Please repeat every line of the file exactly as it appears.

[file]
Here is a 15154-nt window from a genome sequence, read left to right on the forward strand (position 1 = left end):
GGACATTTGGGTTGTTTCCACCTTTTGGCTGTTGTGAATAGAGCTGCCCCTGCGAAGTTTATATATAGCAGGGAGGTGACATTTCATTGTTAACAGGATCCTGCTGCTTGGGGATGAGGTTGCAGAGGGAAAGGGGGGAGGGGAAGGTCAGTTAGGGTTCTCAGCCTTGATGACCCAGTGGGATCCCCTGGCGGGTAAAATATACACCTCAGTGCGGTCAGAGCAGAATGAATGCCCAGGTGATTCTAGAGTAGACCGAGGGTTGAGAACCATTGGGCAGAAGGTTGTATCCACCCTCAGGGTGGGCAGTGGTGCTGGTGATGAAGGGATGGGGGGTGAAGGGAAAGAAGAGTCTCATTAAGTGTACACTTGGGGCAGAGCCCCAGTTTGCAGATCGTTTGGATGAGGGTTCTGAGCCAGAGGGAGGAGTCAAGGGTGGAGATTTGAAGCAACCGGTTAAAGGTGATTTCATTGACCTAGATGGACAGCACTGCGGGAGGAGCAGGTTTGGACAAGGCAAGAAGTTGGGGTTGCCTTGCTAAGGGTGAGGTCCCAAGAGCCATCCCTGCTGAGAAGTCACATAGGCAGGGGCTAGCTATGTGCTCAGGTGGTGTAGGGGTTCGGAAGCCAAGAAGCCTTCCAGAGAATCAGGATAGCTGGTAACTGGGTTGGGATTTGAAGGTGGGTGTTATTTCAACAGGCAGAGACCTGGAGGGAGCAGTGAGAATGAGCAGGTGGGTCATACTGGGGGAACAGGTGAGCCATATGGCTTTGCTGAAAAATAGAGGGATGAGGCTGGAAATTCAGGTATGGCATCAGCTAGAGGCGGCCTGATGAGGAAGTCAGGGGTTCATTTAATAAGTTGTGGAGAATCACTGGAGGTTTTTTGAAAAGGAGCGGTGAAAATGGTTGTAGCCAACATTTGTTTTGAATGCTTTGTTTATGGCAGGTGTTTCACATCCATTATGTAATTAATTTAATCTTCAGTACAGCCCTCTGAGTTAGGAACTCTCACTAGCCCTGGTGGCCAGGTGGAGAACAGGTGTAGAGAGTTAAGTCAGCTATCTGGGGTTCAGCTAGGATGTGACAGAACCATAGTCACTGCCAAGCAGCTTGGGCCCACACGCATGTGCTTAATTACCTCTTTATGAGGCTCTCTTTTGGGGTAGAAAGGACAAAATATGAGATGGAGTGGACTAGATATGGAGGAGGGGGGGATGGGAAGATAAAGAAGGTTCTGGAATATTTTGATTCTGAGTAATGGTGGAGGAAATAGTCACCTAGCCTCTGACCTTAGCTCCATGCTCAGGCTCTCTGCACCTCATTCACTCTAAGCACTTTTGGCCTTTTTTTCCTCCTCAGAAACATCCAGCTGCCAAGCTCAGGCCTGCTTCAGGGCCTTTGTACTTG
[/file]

Here is a 15154-nt window from a genome sequence, read left to right on the forward strand (position 1 = left end):
GGACATTTGGGTTGTTTCCACCTTTTGGCTGTTGTGAATAGAGCTGCCCCTGCGAAGTTTATATATAGCAGGGAGGTGACATTTCATTGTTAACAGGATCCTGCTGCTTGGGGATGAGGTTGCAGAGGGAAAGGGGGGAGGGGAAGGTCAGTTAGGGTTCTCAGCCTTGATGACCCAGTGGGATCCCCTGGCGGGTAAAATATACACCTCAGTGCGGTCAGAGCAGAATGAATGCCCAGGTGATTCTAGAGTAGACCGAGGGTTGAGAACCATTGGGCAGAAGGTTGTATCCACCCTCAGGGTGGGCAGTGGTGCTGGTGATGAAGGGATGGGGGGTGAAGGGAAAGAAGAGTCTCATTAAGTGTACACTTGGGGCAGAGCCCCAGTTTGCAGATCGTTTGGATGAGGGTTCTGAGCCAGAGGGAGGAGTCAAGGGTGGAGATTTGAAGCAACCGGTTAAAGGTGATTTCATTGACCTAGATGGACAGCACTGCGGGAGGAGCAGGTTTGGACAAGGCAAGAAGTTGGGGTTGCCTTGCTAAGGGTGAGGTCCCAAGAGCCATCCCTGCTGAGAAGTCACATAGGCAGGGGCTAGCTATGTGCTCAGGTGGTGTAGGGGTTCGGAAGCCAAGAAGCCTTCCAGAGAATCAGGATAGCTGGTAACTGGGTTGGGATTTGAAGGTGGGTGTTATTTCAACAGGCAGAGACCTGGAGGGAGCAGTGAGAATGAGCAGGTGGGTCATACTGGGGGAACAGGTGAGCCATATGGCTTTGCTGAAAAATAGAGGGATGAGGCTGGAAATTCAGGTATGGCATCAGCTAGAGGCGGCCTGATGAGGAAGTCAGGGGTTCATTTAATAAGTTGTGGAGAATCACTGGAGGTTTTTTGAAAAGGAGCGGTGAAAATGGTTGTAGCCAACATTTGTTTTGAATGCTTTGTTTATGGCAGGTGTTTCACATCCATTATGTAATTAATTTAATCTTCAGTACAGCCCTCTGAGTTAGGAACTCTCACTAGCCCTGGTGGCCAGGTGGAGAACAGGTGTAGAGAGTTAAGTCAGCTATCTGGGGTTCAGCTAGGATGTGACAGAACCATAGTCACTGCCAAGCAGCTTGGGCCCACACGCATGTGCTTAATTACCTCTTTATGAGGCTCTCTTTTGGGGTAGAAAGGACAAAATATGAGATGGAGTGGACTAGATATGGAGGAGGGGGGGATGGGAAGATAAAGAAGGTTCTGGAATATTTTGATTCTGAGTAATGGTGGAGGAAATAGTCACCTAGCCTCTGACCTTAGCTCCATGCTCAGGCTCTCTGCACCTCATTCACTCTAAGCACTTTTGGCCTTTTTTTCCTCCTCAGAAACATCCAGCTGCCAAGCTCAGGCCTGCTTCAGGGCCTTTGTACTTG